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Computational and Mathematical Modeling of Medical Images: Advanced Methods and Applications in Translational Myology and Surgical Planning

PhD Thesis defence - Kyle Edmunds

  • 7.6.2017, 11:00 - 13:00

Computational and Mathematical Modeling of Medical Images: Advanced Methods and Applications in Translational Myology and Surgical Planning

Kyle Edmunds  7 June 2017, 11.00 am, room V102

Sigurður I. Erlingsson, head of the SSE research council
Thesis Committee:

Paolo Gargiulo, Supervisor and Associate Professor Reykjavík University, Reykjavík, Iceland
Þórður Helgason, Associate Professor Reykjavík University, Reykjavík, Iceland
Hannes Petersen, Head of the Dept. of Anatomy and Professor University of Iceland, Reykjavík, Iceland
Sigurður Brynjólfsson, Professor University of Iceland, Reykjavík, Iceland
Thesis Examiner:

Antonio Fratini, Lecturer and Biomedical Engineering Program Coordinator Aston University, Birmingham, United Kingdom


The growing field of translational myology continually seeks to define and promote the generalizability of muscle research to clinical practice via optimizing the transition of a wide variety of investigative muscle assessment modalities. There are distinct challenges in all facets of this research, but understanding the physiological importance of mobility currently presents a strategic priority. The severe physiological consequences from the loss of mobility are experienced by all of us: whether induced by normative ambulatory challenges as we age or as sequela of lower extremity pathology. Indeed, a growing wealth of literature clearly implicates mobility loss with a plethora of comorbidities, leading to an increasingly deleterious quality of life and ultimately resulting in early mortality. The loss of mobility is concomitantly evidenced by the progressive of skeletal muscle size and quality – phenomena which altogether define muscle degeneration. Nonetheless, complete etiological definitions and methodological comparisons for the precise, non-invasive quantification of muscle degeneration remains disparately described in literature.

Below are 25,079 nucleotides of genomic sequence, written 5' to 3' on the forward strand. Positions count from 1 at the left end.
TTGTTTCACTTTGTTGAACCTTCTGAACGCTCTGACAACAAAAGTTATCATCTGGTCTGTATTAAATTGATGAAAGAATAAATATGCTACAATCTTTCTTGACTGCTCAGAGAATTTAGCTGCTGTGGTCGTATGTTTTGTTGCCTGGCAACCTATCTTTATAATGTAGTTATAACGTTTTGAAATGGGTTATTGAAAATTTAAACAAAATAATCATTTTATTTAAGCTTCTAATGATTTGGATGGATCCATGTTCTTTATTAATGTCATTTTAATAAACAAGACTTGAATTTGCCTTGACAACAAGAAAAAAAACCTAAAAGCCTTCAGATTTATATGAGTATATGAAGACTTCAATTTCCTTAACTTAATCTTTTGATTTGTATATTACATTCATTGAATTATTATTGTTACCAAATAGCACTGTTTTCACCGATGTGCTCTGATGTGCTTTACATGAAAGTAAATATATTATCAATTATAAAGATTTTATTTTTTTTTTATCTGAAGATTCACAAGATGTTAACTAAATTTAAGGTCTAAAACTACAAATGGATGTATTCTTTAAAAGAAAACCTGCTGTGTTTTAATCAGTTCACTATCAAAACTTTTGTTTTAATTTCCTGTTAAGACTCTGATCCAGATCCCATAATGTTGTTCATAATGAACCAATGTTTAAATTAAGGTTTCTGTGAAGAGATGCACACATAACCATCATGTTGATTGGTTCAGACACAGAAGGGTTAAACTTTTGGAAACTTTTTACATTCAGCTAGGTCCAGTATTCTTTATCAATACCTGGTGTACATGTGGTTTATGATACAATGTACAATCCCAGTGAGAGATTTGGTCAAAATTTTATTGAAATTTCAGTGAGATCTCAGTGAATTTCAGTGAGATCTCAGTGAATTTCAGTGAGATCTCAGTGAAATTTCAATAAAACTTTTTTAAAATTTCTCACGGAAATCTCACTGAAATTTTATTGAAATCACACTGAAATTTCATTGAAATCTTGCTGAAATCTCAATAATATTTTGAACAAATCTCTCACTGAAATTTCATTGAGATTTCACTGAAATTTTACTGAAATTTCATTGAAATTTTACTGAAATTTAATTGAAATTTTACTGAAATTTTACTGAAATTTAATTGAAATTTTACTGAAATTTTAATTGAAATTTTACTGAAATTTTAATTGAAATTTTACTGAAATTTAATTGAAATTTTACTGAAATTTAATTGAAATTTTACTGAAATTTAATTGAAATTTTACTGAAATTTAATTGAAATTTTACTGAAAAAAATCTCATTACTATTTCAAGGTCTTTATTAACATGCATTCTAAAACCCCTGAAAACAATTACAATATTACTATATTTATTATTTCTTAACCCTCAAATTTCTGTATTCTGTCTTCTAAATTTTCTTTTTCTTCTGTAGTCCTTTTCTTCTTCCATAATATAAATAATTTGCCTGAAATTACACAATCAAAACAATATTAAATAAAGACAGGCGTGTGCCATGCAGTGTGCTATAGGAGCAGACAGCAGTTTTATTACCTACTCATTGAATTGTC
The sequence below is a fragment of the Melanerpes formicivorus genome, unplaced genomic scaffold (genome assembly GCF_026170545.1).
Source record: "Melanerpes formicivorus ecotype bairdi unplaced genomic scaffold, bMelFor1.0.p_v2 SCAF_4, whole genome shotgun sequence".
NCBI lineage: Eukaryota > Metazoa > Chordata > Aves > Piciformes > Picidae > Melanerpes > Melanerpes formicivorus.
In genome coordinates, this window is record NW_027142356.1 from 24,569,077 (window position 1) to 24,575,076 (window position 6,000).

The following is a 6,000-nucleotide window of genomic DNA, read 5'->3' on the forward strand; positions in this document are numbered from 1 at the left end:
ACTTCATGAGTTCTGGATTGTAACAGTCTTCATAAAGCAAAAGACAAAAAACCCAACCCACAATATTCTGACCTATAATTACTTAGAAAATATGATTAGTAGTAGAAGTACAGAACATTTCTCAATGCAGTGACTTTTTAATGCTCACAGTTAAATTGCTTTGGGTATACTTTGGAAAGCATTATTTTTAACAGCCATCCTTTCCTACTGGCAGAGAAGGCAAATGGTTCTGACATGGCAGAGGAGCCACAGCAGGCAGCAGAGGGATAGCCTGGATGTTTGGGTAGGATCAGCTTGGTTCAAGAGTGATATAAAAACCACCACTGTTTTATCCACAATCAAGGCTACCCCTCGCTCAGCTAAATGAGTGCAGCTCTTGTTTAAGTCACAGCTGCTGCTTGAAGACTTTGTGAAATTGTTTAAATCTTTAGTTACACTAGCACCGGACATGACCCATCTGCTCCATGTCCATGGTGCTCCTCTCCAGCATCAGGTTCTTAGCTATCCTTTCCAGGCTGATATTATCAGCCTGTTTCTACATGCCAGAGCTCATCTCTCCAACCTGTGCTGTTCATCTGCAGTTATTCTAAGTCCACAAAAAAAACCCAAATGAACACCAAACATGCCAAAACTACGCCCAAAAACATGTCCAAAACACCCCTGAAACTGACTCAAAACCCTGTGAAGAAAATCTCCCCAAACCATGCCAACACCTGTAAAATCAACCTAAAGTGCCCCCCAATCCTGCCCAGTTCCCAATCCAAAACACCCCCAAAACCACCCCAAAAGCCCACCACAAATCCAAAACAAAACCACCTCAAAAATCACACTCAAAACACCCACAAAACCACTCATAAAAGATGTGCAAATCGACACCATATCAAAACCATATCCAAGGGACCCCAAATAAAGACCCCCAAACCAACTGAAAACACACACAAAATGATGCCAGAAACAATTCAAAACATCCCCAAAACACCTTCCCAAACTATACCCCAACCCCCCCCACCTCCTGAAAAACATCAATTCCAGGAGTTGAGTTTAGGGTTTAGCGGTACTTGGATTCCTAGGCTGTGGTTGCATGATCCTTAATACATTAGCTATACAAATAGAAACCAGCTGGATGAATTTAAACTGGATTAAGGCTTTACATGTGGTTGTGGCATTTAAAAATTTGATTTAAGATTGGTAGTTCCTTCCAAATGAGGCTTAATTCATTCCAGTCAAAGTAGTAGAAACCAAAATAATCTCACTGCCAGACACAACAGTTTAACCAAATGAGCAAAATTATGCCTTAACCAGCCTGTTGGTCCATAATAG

This thesis focuses on the development, application, and assessment of novel methods in computational and mathematical modeling of medical images to quantify muscle degeneration and optimize our understanding of two mobility-restorative procedures: Functional Electrical Stimulation and Total Hip Arthroplasty. Additional impacts of these methods are further explored in defining multimodal metrics for mobility analysis, characterizing the utility of 3D printing for surgical planning, modeling craniofacial electromyography, and computing pre-surgical periprosthetic fracture risk. Results from these investigations altogether present the efficacies and limitations of available image processing modalities, and introduce novel methodologies, such as nonlinear trimodal regression analysis of radiodensitometric distributions and computational interference fitting for periprosthetic femoral fracture analysis. Such analyses and perspectives are herein presented in both a theoretical and practical context. Standardizing computational modeling methodologies for medical image assessment in these contexts would allow for the generalizability of such research to the indication of respective compensatory targets for clinical intervention. 

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